Consolidation pool sees few ripples here

2010-09-12T00:00:00Z Consolidation pool sees few ripples hereBy Vanessa Renderman,
September 12, 2010 12:00 am  • 

It's been nearly a year since local leaders gathered in a Dyer meeting room to weigh the pros and cons of consolidation.

The meeting was a baby step, where municipal movers and shakers dipped their toes into the pool that is consolidation. But no one jumped in, and only few have made splashes since.

"There has not been as much movement as I think some were hoping for," said Dyer Town Manager Joe Neeb, who facilitated the meeting.

Since the meeting, Schererville and St. John penned an agreement to have each town's building inspector "cover" for the other when necessary, such as on vacation and sick days. It was a result of both towns scaling back their building and planning departments, leaving only one full-time inspector in each community.

E-mails have circulated among town managers in the region, but nothing substantial or formal has come of it.

Dyer Councilwoman Nan Onest said if citizens truly understood consolidation, as outlined in the Kernan-Shepard Report, they would embrace it.

The report, released in December 2007, makes recommendations for streamlining government, often by cutting and consolidating where possible. The subtitle of the report is: "We've got to stop governing like this."

Onest agrees.

"I suspect that to accomplish this, it's going to take a ground-up, grassroots type of movement," she said.

She said two factors are slowing the consolidation momentum. There's a fear of the unknown, and citizens have received an inadequate amount of information about it.

Hired and elected officials have a natural fear that consolidation means they could lose their job.

"For some of the consolidation, the short answer is, 'Yes, you're going to lose your job,' but it's not a personal affront. It's simply a statement saying this layer of government is unnecessary," she said.

But many people would keep their jobs.

"You still need the same amount of people to cover the same amount of area," she said, referring to public safety.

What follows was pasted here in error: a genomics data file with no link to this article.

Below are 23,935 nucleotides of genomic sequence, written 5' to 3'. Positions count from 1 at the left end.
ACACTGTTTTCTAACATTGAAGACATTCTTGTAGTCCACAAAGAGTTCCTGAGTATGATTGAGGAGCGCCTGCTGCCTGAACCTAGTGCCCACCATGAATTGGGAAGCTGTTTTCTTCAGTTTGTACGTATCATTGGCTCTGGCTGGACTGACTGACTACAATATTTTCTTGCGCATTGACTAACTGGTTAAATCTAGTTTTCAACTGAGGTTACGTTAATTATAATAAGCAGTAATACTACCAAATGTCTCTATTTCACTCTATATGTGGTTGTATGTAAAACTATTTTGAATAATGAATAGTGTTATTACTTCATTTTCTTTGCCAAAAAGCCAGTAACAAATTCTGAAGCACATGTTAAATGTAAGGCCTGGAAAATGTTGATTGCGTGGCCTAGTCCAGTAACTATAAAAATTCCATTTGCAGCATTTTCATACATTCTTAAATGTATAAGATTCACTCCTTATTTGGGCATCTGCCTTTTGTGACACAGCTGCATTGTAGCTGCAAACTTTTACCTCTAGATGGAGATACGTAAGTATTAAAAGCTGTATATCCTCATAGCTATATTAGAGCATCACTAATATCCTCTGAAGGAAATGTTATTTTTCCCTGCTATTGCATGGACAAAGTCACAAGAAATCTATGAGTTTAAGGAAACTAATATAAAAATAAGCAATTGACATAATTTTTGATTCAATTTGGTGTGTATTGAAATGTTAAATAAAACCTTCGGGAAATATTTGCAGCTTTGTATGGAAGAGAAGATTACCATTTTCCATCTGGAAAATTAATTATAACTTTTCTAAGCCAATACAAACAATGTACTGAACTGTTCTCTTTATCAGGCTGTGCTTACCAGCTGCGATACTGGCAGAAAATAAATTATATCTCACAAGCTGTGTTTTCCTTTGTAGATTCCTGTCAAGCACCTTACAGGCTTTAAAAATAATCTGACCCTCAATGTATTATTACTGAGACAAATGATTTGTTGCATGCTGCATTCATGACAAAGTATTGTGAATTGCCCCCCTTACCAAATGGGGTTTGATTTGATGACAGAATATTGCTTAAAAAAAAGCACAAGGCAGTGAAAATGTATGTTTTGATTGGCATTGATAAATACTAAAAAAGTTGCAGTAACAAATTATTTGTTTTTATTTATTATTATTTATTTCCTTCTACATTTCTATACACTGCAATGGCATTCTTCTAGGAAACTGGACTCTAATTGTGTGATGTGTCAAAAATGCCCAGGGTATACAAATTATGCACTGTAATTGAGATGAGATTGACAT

In Delphi, Ind., the city and three rural townships formalized a fire territory to protect about 10,000 residents. A contractual agreement was in place for 60 or 70 years before that, but township trustees were worried the management would fall into the hands of county government, Delphi Mayor Randy Strasser said.

And creating a territory meant money that the townships had accumulated specifically for maintenance and repairs of fire equipment would stay there. Under county control, it could have been spent elsewhere in the county, Strasser said.

Delphi also consolidated its police dispatch, saving the city $150,000 a year, he said.

It comes down to efficiency and cost savings.

"We're willing to consider all options, and we're looking at how best to serve our community as well as be a good regional partner," Neeb said. "If we can do the same service as now, but cheaper, should we not look at it all the time?"

Neeb said the fear factor can extinguish those efforts, referring to the failed consolidation attempt in the last five years between the Highland and Munster fire services. The discussion turned into personal attacks against some of the people leading the consolidation attempt.

Although there are some efforts, the region as a whole needs to be better about talking about consolidation, Onest said.

"When you want everything to be yours ... and everyone remains so separate, there comes a point that the revenue that comes in is not going to be sufficient," she said. "Maybe that's what it's going to hinge on, the sheer economics."

She is worried that the steps local leaders are taking aren't big enough and that communities will wind up with forced consolidation, with no choices in the matter.

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